Hood mould

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In architecture, a hood mould, hood, label mould (from Latin labia, lip), drip mould or dripstone,[1] is an external moulded projection from a wall over an opening to throw off rainwater, historically often in form of a pediment. This moulding can be terminated at the side by ornamentation called a label stop.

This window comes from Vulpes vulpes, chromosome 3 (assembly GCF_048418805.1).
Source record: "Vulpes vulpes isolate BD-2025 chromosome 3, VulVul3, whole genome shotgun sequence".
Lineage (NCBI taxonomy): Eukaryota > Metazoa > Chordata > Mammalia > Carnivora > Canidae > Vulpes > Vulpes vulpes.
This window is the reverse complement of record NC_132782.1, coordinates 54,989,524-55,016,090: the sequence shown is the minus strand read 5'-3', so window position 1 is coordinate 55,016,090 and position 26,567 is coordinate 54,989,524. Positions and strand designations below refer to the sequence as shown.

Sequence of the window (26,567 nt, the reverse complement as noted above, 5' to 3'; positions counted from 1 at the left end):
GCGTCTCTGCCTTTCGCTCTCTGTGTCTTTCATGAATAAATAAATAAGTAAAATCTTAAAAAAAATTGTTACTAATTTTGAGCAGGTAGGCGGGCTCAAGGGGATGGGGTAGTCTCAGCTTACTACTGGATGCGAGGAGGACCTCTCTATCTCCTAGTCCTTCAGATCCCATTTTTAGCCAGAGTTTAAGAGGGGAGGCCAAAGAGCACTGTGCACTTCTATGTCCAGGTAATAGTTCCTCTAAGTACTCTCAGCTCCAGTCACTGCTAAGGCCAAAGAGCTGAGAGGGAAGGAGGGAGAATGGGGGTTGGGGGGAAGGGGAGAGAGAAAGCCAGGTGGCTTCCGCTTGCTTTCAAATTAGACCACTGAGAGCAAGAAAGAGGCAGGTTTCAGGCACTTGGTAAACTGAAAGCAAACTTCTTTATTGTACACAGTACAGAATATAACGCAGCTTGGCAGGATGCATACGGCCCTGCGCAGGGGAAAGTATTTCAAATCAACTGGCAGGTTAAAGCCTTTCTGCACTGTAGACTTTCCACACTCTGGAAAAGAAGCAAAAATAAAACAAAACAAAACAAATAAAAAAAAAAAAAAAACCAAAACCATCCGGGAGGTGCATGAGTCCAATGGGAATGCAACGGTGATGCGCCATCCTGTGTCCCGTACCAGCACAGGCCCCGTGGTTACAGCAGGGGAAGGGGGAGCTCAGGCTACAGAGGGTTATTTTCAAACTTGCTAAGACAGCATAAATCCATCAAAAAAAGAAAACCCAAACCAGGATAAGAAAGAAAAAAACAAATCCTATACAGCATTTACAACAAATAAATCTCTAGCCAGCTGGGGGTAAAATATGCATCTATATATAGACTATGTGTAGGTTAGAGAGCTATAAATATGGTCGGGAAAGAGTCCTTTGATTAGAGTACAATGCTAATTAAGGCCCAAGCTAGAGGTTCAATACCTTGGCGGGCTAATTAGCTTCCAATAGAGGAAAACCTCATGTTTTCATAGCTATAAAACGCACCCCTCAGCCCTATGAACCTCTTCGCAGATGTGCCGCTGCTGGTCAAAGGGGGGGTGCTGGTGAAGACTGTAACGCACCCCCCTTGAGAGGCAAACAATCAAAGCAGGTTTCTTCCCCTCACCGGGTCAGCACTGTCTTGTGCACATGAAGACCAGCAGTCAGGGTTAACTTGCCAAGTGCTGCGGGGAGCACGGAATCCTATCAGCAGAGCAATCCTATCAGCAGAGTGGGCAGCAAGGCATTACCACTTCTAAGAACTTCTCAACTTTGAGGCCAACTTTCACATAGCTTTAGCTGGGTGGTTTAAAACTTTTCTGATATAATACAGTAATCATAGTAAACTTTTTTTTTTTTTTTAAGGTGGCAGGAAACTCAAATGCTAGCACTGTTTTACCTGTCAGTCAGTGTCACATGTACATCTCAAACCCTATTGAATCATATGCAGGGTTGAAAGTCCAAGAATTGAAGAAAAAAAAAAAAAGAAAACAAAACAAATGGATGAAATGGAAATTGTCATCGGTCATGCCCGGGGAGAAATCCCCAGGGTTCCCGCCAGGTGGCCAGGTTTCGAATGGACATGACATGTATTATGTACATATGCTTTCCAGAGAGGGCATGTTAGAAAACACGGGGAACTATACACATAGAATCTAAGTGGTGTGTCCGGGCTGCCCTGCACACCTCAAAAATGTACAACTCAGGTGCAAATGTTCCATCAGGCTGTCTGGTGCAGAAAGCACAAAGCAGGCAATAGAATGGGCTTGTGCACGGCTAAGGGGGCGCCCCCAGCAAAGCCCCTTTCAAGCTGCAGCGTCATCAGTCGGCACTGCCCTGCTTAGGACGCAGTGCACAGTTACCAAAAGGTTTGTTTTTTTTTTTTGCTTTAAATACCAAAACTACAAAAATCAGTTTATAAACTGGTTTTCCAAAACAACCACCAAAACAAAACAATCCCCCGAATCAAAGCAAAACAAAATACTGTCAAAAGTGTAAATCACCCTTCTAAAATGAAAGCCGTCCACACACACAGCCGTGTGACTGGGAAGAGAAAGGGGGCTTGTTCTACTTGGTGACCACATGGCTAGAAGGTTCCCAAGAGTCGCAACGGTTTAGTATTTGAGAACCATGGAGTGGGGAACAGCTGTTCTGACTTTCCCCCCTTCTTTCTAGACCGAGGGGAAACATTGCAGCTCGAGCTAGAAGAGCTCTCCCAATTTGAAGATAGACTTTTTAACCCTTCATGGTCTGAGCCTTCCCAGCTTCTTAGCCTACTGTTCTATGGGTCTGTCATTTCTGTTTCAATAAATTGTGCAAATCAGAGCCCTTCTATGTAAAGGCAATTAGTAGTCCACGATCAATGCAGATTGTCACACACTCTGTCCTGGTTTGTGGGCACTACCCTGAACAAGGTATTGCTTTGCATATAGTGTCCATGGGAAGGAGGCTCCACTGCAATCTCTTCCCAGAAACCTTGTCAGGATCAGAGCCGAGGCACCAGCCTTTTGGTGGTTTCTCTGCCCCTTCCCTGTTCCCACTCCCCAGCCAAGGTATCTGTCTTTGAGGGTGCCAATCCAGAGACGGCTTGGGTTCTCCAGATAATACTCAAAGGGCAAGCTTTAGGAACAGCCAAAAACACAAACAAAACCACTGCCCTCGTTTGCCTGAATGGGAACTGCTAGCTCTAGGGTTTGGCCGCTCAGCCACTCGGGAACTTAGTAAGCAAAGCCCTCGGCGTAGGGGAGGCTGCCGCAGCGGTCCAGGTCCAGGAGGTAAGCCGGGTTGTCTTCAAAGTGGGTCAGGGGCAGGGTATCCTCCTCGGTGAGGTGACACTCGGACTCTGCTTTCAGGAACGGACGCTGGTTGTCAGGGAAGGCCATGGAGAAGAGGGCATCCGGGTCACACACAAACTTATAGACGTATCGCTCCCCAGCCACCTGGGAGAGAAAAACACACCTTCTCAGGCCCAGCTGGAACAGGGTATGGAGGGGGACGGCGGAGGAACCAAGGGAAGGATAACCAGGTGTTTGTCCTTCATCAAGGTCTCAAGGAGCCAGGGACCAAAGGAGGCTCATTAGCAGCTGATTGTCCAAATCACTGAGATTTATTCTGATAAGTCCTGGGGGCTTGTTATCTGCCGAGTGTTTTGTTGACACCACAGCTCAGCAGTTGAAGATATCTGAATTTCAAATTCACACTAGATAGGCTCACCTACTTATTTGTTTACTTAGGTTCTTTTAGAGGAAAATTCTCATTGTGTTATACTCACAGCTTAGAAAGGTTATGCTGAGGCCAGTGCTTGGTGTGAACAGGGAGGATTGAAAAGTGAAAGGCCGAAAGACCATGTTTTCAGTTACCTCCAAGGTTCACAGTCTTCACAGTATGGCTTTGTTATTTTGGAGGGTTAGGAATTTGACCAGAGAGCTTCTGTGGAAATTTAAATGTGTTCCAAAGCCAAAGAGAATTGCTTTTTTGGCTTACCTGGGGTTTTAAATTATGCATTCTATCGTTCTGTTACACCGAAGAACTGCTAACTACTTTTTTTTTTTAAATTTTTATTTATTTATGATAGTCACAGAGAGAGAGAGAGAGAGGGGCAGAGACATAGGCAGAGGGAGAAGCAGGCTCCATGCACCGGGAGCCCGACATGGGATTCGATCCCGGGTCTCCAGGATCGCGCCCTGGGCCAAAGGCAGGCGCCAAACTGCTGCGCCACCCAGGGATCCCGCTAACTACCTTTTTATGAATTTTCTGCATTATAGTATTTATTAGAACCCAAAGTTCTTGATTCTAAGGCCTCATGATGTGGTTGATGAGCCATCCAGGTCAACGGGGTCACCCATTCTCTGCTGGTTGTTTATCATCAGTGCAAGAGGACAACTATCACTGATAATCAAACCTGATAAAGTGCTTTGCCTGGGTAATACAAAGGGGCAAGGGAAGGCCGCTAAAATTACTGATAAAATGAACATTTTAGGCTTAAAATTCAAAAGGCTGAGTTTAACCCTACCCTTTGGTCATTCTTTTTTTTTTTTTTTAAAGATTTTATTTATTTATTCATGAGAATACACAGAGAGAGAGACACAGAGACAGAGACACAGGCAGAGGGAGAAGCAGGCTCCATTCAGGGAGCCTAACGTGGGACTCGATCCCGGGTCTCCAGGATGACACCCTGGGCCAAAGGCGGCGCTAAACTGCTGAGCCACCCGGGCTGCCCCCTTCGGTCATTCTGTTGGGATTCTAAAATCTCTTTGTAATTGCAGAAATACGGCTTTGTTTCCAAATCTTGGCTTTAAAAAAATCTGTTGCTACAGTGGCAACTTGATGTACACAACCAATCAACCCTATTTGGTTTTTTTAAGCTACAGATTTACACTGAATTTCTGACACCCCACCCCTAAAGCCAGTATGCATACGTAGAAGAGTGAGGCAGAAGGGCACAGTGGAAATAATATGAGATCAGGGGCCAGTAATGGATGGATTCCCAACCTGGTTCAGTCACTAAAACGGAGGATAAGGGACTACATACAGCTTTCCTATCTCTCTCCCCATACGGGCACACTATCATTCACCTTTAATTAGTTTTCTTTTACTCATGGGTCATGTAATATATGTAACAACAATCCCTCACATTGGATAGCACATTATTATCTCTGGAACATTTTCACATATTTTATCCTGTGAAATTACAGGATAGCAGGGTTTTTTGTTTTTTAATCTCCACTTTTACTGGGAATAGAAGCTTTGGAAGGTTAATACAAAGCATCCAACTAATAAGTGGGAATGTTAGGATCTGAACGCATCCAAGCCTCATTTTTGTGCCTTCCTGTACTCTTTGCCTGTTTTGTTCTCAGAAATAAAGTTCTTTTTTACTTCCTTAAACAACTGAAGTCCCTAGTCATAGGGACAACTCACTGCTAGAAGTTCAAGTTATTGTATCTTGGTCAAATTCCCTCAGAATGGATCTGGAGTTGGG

The hood mould was introduced into architecture in the Romanesque period, though they became much more common in the Gothic period. Later, with the increase in rectangular windows they became more prevalent in domestic architecture.

Styles of hood moulding[edit]


  1. ^ Chisholm, Hugh, ed. (1911). "Dripstone" . Encyclopædia Britannica. Vol. 8 (11th ed.). Cambridge University Press. p. 584.